-- Ronald Coase, 102, a British-born Nobel Prize laureate and a pioneer in applying economic theory to law, in Chicago after a brief unspecified illness.
-- Frederik Pohl, 93, an author who over decades gained a reputation for being a literate and sophisticated writer of science fiction, in Palatine, Illinois, after experiencing respiratory problems.
-- Rochus Misch, 96, who served as Adolf Hitler's devoted body guard for most of World War II and was the last remaining witness to the Nazi leader's final hours in his Berlin bunker, in the German capital after a short unspecified illness.
-- Saul Landau, 77, a prolific, award-winning documentary filmmaker, who roamed the world profiling political leaders like Cuba's Fidel Castro and Chile's Salvador Allende and used his camera to draw attention to war, poverty and racism in California. He had bladder cancer.
Sept. 11 -- Marshall Berman,72, an author, philosopher and educator whose optimistic humanist writings on economics, art and culture were shaped by his early and lasting immersion in the works of Karl Marx, in New York of a heart attack.
-- Prince Jazzbo, 62, a rap reggae performer and producer whose career spanned 40 years, in St. Catherine parish, Kingston, Jamaica. He had lung cancer.
-- Ray Dolby, 80, an American inventor and pioneer who founded Dolby Laboratories, in San Francisco. He had Alzheimer's and was recently diagnosed with acute leukemia.
Jackie Lomax, 69, a singer-songwriter who worked with the Beatles and had a long solo career, in Wirral, England, after a brief unspecified illness.
Chin Peng, a former tough communist guerrilla who led the bloody but failed insurrection against British rule in Malaysia in the late 1940s and early 1950s, in Bangkok of cancer. His real name was Ong Boon Hua.
Eiji Toyoda, 100, a member of Toyota's founding family who helped create the super-efficient "Toyota Way" production method, in Toyota city, Japan, of heart failure.
-- Richard Sarafian, 85, an influential film director whose 1971 countercultural car-chase thriller "Vanishing Point" brought him a decades-long cult following, in Santa Monica, California. He had pneumonia.
-- Marcel Reich-Ranicki 93, who grew up in Warsaw and Nazi Germany, survived the Warsaw ghetto and went on to become postwar Germany's best-known literary critic, in Frankfurt. No cause of death was given.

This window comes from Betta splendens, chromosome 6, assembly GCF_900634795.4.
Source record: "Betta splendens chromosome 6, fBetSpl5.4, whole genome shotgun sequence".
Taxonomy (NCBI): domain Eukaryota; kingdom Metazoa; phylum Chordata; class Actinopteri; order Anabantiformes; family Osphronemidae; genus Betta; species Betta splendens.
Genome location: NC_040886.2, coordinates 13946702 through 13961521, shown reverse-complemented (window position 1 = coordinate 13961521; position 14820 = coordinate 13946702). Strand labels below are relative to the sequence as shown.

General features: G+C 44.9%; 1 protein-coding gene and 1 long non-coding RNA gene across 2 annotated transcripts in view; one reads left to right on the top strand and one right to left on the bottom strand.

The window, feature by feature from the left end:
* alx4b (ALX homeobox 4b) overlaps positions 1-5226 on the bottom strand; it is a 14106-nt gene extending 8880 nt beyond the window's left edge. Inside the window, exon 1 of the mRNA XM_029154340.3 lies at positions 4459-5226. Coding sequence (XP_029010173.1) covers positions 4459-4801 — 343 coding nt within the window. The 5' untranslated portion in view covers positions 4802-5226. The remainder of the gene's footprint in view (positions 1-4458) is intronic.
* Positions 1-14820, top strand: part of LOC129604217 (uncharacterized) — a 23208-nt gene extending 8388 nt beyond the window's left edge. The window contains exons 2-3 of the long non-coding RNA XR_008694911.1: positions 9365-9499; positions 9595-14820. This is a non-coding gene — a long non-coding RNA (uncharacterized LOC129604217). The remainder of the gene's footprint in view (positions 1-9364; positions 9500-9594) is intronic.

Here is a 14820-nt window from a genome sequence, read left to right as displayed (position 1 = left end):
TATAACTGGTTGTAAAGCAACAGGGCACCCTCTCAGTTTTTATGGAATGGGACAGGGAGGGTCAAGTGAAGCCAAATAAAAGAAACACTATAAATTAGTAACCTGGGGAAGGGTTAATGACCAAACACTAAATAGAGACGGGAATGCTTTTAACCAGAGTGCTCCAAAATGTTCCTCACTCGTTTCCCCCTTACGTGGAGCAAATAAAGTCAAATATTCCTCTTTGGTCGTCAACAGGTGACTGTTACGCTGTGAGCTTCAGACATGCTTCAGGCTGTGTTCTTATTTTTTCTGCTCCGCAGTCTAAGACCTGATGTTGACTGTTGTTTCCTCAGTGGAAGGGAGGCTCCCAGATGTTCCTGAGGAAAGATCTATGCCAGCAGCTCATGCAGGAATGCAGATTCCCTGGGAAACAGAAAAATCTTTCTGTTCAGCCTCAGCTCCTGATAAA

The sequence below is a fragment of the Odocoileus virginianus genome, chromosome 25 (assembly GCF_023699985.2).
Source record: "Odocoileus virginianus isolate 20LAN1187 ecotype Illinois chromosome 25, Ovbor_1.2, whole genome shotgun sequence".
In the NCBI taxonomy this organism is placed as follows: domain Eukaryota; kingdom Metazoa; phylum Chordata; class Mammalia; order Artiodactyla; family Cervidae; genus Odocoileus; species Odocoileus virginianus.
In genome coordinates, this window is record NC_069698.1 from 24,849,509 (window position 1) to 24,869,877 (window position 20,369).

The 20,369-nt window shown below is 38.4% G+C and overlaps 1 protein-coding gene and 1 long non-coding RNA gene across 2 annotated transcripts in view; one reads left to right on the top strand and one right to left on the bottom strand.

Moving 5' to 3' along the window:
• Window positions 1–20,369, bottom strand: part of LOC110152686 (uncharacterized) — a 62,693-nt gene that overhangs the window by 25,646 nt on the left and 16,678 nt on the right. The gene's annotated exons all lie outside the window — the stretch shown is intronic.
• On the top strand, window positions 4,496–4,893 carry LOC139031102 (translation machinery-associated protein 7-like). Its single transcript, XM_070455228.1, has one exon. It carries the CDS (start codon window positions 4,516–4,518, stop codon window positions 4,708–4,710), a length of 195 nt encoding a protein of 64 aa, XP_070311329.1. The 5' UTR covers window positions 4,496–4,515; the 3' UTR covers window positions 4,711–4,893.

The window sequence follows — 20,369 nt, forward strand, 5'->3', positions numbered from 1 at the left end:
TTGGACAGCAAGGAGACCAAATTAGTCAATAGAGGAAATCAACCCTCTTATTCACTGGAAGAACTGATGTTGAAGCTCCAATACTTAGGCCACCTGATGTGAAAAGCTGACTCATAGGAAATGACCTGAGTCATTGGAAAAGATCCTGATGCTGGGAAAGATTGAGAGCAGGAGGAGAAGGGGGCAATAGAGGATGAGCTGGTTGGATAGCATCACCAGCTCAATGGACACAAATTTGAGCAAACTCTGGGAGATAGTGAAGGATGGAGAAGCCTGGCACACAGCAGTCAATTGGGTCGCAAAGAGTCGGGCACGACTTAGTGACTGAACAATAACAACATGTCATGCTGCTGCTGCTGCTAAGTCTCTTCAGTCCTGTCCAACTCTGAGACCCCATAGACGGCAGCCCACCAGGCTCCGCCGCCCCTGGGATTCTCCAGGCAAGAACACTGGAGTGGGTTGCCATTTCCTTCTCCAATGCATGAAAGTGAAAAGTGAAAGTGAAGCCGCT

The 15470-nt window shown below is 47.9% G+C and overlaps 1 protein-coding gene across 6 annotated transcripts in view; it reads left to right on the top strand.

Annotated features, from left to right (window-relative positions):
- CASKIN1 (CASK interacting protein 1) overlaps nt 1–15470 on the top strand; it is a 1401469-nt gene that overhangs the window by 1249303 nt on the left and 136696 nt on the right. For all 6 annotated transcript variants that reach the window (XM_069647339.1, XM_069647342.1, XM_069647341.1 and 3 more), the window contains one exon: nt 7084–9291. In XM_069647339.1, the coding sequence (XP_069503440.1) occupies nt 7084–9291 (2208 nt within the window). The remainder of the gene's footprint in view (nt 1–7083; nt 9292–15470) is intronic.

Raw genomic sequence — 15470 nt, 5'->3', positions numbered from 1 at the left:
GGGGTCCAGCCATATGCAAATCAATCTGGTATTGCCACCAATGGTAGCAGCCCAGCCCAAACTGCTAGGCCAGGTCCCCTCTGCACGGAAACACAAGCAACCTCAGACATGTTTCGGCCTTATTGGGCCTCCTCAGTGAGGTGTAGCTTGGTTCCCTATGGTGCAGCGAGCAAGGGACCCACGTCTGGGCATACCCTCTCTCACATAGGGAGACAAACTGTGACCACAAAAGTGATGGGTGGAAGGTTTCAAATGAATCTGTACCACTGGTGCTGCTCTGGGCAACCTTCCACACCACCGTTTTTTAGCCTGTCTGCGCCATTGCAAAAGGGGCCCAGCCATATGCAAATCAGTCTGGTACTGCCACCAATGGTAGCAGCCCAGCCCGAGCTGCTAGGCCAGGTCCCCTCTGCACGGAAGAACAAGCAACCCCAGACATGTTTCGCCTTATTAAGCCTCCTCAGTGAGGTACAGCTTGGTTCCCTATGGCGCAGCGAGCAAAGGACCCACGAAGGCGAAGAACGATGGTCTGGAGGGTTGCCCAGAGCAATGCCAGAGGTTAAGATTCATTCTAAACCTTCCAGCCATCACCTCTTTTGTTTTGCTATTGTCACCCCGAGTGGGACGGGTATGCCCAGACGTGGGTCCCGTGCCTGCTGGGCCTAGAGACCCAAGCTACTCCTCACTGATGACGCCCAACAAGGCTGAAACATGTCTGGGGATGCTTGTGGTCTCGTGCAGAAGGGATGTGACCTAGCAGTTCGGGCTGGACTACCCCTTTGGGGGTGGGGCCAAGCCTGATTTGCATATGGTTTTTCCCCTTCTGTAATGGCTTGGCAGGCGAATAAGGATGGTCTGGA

Hiroshi Yamauchi, 85, who ran Nintendo for more than 50 years and led the Japanese company's transition from playing-card maker to video giant, in central Japan. He had pneumonia.
-- Carolyn Cassady, 90, a writer who was married to Jack Kerouac's travel companion and a lover of the famous Beat author, in Bracknell, England. No cause of death was given.
-- Alvaro Mutis Jaramillo, 90, a prolific Colombian writer and poet, in Mexico City. No cause of death was given.
-- Oscar Espinose Chepe, 72, a high-level Cuban economist and diplomat who broke with Fidel Castro in the 1990s and was imprisoned for his dissident activities, in Cercedilla, Spain. He had been undergoing treatment for liver disease since March.
-- Ruth Patrick, 105, a scientist whose research on fresh water ecosystems led to groundbreaking ways to measure pollution in rivers and streams in Lafayette Hill, Pennsylvania. No cause of death was given.
-- Albert Wheelon, 82, a former Hughes Aircraft chairman who played a key role in the development of the first spy satellite, in Montecito, California, of cancer.
- Marcella Hazan, 89, cookbook author who was widely credited with teaching Americans how to cook Italian food, in Longboat Key, Florida. She had emphysema and severe circulation problems.